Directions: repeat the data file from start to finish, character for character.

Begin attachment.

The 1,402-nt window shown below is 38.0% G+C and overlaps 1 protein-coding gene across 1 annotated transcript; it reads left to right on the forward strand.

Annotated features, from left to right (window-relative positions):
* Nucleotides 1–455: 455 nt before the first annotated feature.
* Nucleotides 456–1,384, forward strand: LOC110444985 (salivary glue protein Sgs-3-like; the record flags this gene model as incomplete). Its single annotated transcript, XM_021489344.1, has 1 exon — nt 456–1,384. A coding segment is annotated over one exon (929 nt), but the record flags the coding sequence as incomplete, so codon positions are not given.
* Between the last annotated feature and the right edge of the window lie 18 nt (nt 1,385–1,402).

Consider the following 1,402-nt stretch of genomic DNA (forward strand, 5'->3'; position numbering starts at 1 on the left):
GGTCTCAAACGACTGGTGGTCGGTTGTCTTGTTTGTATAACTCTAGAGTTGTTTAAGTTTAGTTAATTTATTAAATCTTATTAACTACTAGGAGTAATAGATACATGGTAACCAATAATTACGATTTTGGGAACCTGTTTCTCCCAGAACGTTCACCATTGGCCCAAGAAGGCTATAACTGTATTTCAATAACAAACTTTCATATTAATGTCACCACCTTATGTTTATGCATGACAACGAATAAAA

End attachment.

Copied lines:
The 1,402-nt window shown below is 38.0% G+C and overlaps 1 protein-coding gene across 1 annotated transcript; it reads left to right on the forward strand.

Annotated features, from left to right (window-relative positions):
* Nucleotides 1–455: 455 nt before the first annotated feature.
* Nucleotides 456–1,384, forward strand: LOC110444985 (salivary glue protein Sgs-3-like; the record flags this gene model as incomplete). Its single annotated transcript, XM_021489344.1, has 1 exon — nt 456–1,384. A coding segment is annotated over one exon (929 nt), but the record flags the coding sequence as incomplete, so codon positions are not given.
* Between the last annotated feature and the right edge of the window lie 18 nt (nt 1,385–1,402).

Consider the following 1,402-nt stretch of genomic DNA (forward strand, 5'->3'; position numbering starts at 1 on the left):
GGTCTCAAACGACTGGTGGTCGGTTGTCTTGTTTGTATAACTCTAGAGTTGTTTAAGTTTAGTTAATTTATTAAATCTTATTAACTACTAGGAGTAATAGATACATGGTAACCAATAATTACGATTTTGGGAACCTGTTTCTCCCAGAACGTTCACCATTGGCCCAAGAAGGCTATAACTGTATTTCAATAACAAACTTTCATATTAATGTCACCACCTTATGTTTATGCATGACAACGAATAAAA